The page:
The Arc’teryx Zeta LT jacket is one of many Arc’teryx items we’ve had the pleasure of putting through the wringer over the years. If you’d like to see a sampling of other write-ups on products from this Canadian manufacturer, here’s a sampling: the Arc’teryx Theta SV Pants, the Kamski 48 Pack, the Beta FL jacket, the Atom LT jacket, most recently, the Procline Hoody and Procline FL pants (review coming soon). We have also tested Arc’teryx gloves, including the Cadens.
So where does the Arc’teryx Zeta LT jacket fit in the Arc’ spectrum, you may ask? In very simple terms, it’s a highly functional, lightweight rain jacket, ideal for hiking, biking and being dry in town. I was in Europe for 2 months and needed a jacket I could depend on to keep me dry in downpours, not look “geefy” on city streets and pack down to accommodate my carry-on-only travel style. Enter the Zeta.
The Zeta LT features the signature Arc’teryx less-is-more design philosophy and, because we’ve looked at mostly ski touring specific apparel, there are some features to this jacket that are new to us. The N40p-X 3L GORE-TEX fabric with GORE C-KNIT backer technology also makes the jacket storm proof yet comfy next to skin.
Arc’teryx is a producer of premium apparel, footwear and, this year, they are releasing a new avalanche airbag, the Voltair, and the sexy looking new Procline boot. What next?
For the full review, click the orange bar beneath the photo.
Now to some pics and a look at some of the features of the Zeta LT.
Unlike most all of the ski jackets we review, the Zeta LT’s hood is not helmet compatible. For a three-season jacket, this is actually a welcome fact. The small size fits way better without a helmet. Here’s a shot of the snug StormHood deployed during an early summer ski tour up at Whitewater Ski Resort.
Here’s a side view showing the piping on the side through which the drawcord is fed. I love the hood’s close, no nonsense, fit. The laminated brim, which you can also see, is stiff enough to stand up and protect in a rain storm, but not so stiff as to make packing it up a pain.
One-hand hem drawcord.
Reflective Arc’teryx logo.
Single inside pocket with contrasting colour and laminated zip—great for an iPhone in a downpour or travel documents on the road.
Here we can see some of the crazy seaming detail and body mapping that goes into this and other jackets from Arc’teryx. Seams are taped and there’s a “micro-allowance” for reduced bulk and weight. You can’t really make it out here in this pic, but the Zeta LT is made with a GORE C-KNIT backer, contributing to the smoothness and comfort of the jacket (more on that later).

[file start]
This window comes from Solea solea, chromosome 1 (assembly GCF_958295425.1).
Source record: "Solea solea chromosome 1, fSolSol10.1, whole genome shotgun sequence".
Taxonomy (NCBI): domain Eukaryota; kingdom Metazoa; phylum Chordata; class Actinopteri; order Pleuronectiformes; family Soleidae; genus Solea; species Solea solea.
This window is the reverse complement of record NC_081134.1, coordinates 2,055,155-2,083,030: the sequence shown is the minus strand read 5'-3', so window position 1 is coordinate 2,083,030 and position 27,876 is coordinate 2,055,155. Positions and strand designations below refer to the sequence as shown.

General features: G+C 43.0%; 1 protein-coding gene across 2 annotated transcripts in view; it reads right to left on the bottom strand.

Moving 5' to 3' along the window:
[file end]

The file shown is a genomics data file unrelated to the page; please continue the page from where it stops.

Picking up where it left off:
The Zeta LT went over well on the Promenade Plantée in Paris.
And was right at home in Budapest’s Jewish Quarter.
I’ve used the Arc’teryx Zeta LT across 4 seasons now and have nothing but good things to say. As a rain jacket, it doesn’t wet out after hours of precip. I only mention this because I have experienced many “rain jackets” that don’t really perform well in sustained rain (perhaps the manufacturers should consider another name for them). In bringing the Zeta LT on a recent extended European trip, it passed the “if-you-could-only-have-one-jacket-for-two-months test” with flying colours.
GORE C-KNIT--this stuff deserves special mention. It’s a new kind of “backer” made by GORE that is becoming available in more and more jackets. By “backer” they mean the fabric that faces in, the opposite of the face fabric. Arc’ explains it thusly: “The proven bi-component GORE-TEX® membrane system is bonded to a dense, extremely thin circular knit to form a supple, less bulky, durable laminate that is more breathable and lighter weight than previous constructions.” The benefit of this new approach is that the jacket is lightweight, goes on over mid-layers (or T-shirts easily, isn’t crinkly and it feels comparatively smooth (and somewhat fuzzy) next to your skin. I went on a quick high-paced walk through the woods earlier this week with the Zeta LT on, t-shirt underneath, and about 15°. I was comfortable the whole time. It has done me well on rainy overnight hikes in the Kootenays as well.
A word on fit: I am 6’2” and 175 lbs and I like my jackets on the trim, rather than the baggy, side. Arc’teryx sizing can be a little tricky—pay attention to the type of fit, listed in the description, for various jackets. I take a large in some models but I go with mostly medium. Look at the pics and you can see how the jacket fits someone of my stature. You might want to go for the large.
Sizes: S, M, L, XL, XXL
Weight: 335 g/11.8 oz
Fit: Trim fit, Hip Length, Centre back length: 78 cm/30.75 in
Colours: Adriatric Blue, Nautic Grey and Black—check the site for current colours
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